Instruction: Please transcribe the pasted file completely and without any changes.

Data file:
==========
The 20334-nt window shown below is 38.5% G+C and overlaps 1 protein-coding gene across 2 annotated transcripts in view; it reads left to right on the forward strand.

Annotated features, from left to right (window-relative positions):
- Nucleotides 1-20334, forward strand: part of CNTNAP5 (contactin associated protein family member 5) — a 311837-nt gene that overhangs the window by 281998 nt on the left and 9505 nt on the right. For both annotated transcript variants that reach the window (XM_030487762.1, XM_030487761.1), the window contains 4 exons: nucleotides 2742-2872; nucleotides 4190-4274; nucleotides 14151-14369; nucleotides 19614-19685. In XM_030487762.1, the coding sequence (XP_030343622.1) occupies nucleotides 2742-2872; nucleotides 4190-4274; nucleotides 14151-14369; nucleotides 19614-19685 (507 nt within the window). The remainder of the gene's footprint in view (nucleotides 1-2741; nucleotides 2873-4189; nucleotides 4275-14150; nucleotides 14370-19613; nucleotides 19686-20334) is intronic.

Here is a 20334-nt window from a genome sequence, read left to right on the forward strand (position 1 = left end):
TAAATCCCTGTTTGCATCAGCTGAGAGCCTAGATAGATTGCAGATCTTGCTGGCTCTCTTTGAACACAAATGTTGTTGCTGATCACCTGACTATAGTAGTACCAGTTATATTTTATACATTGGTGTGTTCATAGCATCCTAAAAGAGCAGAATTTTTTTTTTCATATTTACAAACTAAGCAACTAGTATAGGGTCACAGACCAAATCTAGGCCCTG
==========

The 20334-nt window shown below is 38.5% G+C and overlaps 1 protein-coding gene across 2 annotated transcripts in view; it reads left to right on the forward strand.

Annotated features, from left to right (window-relative positions):
- Nucleotides 1-20334, forward strand: part of CNTNAP5 (contactin associated protein family member 5) — a 311837-nt gene that overhangs the window by 281998 nt on the left and 9505 nt on the right. For both annotated transcript variants that reach the window (XM_030487762.1, XM_030487761.1), the window contains 4 exons: nucleotides 2742-2872; nucleotides 4190-4274; nucleotides 14151-14369; nucleotides 19614-19685. In XM_030487762.1, the coding sequence (XP_030343622.1) occupies nucleotides 2742-2872; nucleotides 4190-4274; nucleotides 14151-14369; nucleotides 19614-19685 (507 nt within the window). The remainder of the gene's footprint in view (nucleotides 1-2741; nucleotides 2873-4189; nucleotides 4275-14150; nucleotides 14370-19613; nucleotides 19686-20334) is intronic.

Here is a 20334-nt window from a genome sequence, read left to right on the forward strand (position 1 = left end):
TAAATCCCTGTTTGCATCAGCTGAGAGCCTAGATAGATTGCAGATCTTGCTGGCTCTCTTTGAACACAAATGTTGTTGCTGATCACCTGACTATAGTAGTACCAGTTATATTTTATACATTGGTGTGTTCATAGCATCCTAAAAGAGCAGAATTTTTTTTTTCATATTTACAAACTAAGCAACTAGTATAGGGTCACAGACCAAATCTAGGCCCTG